Section 5-1 and 5-2 Fill in the Blanks


Section 5-1 (New Stuff) The Quantum Mechanical Model and Atomic Orbitals

Read over “The Quantum Mechanical Model” on page 130.

Atomic Orbitals (Pages 131-132)

______________________ is often thought of as a region of space in which there is a high probability of finding an electron.

The __________________ levels of electrons in the quantum mechanical model are labeled by the principal quantum number (n).

The principal quantum numbers are assigned values of ________________________.

For each principal energy level, there may be several ______________ with different shapes and at different ______________________ levels.

Each energy sublevel corresponds to an orbital of a different ____________________, which describes where the electrons are likely to be found.

S- orbitals are ________________________ in shape. P- orbitals are ______________________-shaped.

In the S-orbital, the probability of finding an electron at a given distance from the nucleus does not depend on _______________________________.

________________ kinds of P-orbitals have different orientations in space.

Four out of five D-orbitals have a _____________________ shape. The other orbital is called the

___________ orbital.

The principal quantum number always equals the number of _______________ within that principal energy level.

The maximum number of electrons that can occupy a principal energy level is given by the formula

_____________, where n is the principal quantum number.

Complete the following table (5.1)

Summary of Principal Energy Levels, Sublevels, and Orbitals

Principal Energy Level n=1 n=2 n=3 n=4

Number of sublevels Type of Sublevels

Using Table 5.1 answer the following questions:

1. How many sublevels are in level 5? Level 6? Level 7?

2. What are the types of sublevels in level 5?

3. What is the mathematical relationship between type (s, p, d, f, g, and so on) and number of orbitals?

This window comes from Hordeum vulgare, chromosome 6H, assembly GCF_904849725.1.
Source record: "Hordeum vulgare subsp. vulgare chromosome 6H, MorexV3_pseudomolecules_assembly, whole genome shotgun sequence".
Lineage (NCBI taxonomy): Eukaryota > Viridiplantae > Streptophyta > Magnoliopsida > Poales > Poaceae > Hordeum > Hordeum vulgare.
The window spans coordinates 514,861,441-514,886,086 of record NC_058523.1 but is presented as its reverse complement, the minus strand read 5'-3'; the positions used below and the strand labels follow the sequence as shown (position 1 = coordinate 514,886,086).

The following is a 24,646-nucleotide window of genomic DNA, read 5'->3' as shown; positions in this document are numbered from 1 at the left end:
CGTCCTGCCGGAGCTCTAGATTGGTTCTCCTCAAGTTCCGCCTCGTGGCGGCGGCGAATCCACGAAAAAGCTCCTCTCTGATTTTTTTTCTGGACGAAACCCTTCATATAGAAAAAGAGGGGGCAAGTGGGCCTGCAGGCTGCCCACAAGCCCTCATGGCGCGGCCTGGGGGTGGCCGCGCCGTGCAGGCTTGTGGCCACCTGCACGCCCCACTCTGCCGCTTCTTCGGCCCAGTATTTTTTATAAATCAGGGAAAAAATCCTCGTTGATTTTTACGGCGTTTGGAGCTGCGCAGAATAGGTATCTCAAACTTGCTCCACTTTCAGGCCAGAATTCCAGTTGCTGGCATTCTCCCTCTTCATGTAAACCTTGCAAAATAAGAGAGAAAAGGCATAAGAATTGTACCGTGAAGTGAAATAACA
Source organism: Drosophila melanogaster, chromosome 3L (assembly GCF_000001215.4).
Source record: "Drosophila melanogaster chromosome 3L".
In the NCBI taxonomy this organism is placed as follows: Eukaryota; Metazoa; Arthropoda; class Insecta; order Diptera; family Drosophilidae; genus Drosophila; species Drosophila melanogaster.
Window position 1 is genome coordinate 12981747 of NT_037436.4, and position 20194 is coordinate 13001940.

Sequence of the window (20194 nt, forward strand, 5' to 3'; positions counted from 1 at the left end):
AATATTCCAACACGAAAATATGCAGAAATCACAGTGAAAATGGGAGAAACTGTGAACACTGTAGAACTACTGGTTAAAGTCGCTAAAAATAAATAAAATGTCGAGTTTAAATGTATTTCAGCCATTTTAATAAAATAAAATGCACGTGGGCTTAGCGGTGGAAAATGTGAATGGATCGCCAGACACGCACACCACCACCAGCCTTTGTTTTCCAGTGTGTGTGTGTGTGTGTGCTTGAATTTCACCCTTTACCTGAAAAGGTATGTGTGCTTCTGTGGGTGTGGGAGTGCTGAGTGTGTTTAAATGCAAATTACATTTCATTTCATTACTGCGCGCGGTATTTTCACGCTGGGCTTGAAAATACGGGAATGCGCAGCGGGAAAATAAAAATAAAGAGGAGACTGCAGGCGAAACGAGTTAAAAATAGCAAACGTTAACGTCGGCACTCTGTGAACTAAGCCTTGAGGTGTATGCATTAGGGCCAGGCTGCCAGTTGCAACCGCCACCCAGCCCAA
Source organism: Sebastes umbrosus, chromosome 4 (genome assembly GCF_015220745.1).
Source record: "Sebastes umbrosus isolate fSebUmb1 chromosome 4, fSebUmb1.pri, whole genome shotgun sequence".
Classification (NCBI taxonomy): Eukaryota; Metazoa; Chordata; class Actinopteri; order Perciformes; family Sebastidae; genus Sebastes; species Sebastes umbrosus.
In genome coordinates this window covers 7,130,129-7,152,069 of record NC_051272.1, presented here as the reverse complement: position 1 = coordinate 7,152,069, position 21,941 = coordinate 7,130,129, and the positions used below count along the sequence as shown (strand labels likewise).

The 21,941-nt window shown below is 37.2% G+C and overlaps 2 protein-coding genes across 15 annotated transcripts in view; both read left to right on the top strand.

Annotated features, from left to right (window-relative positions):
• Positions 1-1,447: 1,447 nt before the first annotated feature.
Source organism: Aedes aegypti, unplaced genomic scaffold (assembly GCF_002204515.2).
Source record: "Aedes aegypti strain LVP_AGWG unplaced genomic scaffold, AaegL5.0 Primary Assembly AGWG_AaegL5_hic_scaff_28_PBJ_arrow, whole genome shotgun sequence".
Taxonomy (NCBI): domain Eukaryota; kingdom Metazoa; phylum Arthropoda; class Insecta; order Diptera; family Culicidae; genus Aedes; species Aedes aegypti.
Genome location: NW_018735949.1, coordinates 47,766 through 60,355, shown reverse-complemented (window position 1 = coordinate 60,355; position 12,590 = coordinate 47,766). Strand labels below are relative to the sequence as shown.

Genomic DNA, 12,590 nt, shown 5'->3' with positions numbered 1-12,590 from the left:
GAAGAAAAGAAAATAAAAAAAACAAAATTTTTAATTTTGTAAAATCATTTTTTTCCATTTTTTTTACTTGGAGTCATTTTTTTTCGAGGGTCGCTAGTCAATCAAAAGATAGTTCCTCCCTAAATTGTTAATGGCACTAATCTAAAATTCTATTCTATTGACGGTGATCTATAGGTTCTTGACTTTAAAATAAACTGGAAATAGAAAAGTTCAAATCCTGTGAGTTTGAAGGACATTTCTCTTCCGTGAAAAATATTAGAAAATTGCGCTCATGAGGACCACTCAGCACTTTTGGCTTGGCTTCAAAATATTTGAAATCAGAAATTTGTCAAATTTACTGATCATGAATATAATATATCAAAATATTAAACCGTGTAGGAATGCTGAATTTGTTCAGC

4. How many orbitals relate to level 1? Level 2? Level 3? Level 4?

5. What is the pattern?

6. How many orbitals would you expect to relate to level 7?

Complete the following table:

Maximum Number of Electrons (Table 5.2)

Energy level n


Maximum Number of electrons




Answer #7 on page 132.

Section 5-2 Electron Arrangement in Atoms (Page 133)

The ways in which electrons are arranged in various orbitals around the nuclei of atoms are called


According to the _______________________, electrons occupy the orbitals of lowest energy first.

According to the _______________________________, an atomic orbital may describe at most two electrons.

To occupy the same orbital, two electrons must have ____________________ spins; that is, the electron spins must be _______________________. The spin may be thought of a

_____________________________________. An orbital containing paired electrons is written as


__________________________ states that electrons occupy orbital of the same energy in a way that makes the number of electrons with the same spin direction as large as possible.

The shorthand method for drawing electron configurations of an atom involves writing the energy level and the _____________________ for every sublevel occupied by an electron. You indicate the number of electrons occupying that sublevel with a ________________________.

The sum of the superscripts equals the number of _____________________ in the atom.

When the configurations are written, the _____________ within the same principal energy level are written together.

Examples of exceptions to the Aufbau principle are ___________________ and __________________.

Some actual electron configurations differ from those assigned using the aufbau principle because

______________________ sublevels are not as stable as filled sublevels, but they are more stable than other configurations.

Examples: Write the electron configurations for the following atoms: phosphorous, neon, and nitogen.

Example: Write the electron configuration for sulfur. How many unpaired electrons does it have?

Something that might be useful is the Diagonal Rule: n=1 n=2 n=3 n=4 n=5 n=6


















6f n=7 n=8





Assignment: Page 135 Practice Problems #8 and #9